Using your scientific calculator. A form to help you discover key features of your calculator, and to submit that information for inclusion here. Information for a small sampling of calculators is now available.
Files available for download. Current files include a periodic table handout; ChemFormula, a macro that helps you when using Microsoft Word for writing chemical expressions; and a kit for making your own buckyballs. It also links to the page of Chemistry practice problems. (Files for current handouts are not on this page; they are on the Handouts page.)
Library matters. Information on using the library system, including electronic resources, and information on searching for articles, using databases such as PubMed (Medline). Includes sources of online journals, some of which are free. Parts of the page focus on UC Berkeley, but much of the information here will be generally useful to people not at UC. For example, PubMed is freely available to the public. Further, some may adapt the given information to their library system, and to other databases. Major topic areas here include: UC Berkeley library; electronic journals; journal articles; PubMed searches; citation searches. This page is also listed on the Site Home Page (under General resources), on course pages, and on the list of pages of Internet resources.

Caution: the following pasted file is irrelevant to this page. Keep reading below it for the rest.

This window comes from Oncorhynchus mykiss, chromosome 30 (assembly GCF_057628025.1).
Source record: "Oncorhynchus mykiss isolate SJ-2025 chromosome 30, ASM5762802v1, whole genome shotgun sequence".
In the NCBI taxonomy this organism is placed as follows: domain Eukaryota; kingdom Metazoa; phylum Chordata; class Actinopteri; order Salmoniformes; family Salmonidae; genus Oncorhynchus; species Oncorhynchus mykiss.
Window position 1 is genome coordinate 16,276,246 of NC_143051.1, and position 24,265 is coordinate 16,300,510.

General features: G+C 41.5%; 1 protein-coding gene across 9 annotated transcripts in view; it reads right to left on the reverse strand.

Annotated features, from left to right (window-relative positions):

Evening chem courses. Information about chemistry courses, especially Organic Chemistry, available in the evening in the San Francisco Bay area.
Unusual microbes. A brief discussion of some of the oddities of the microbial world, organisms that capture our imagination by being different.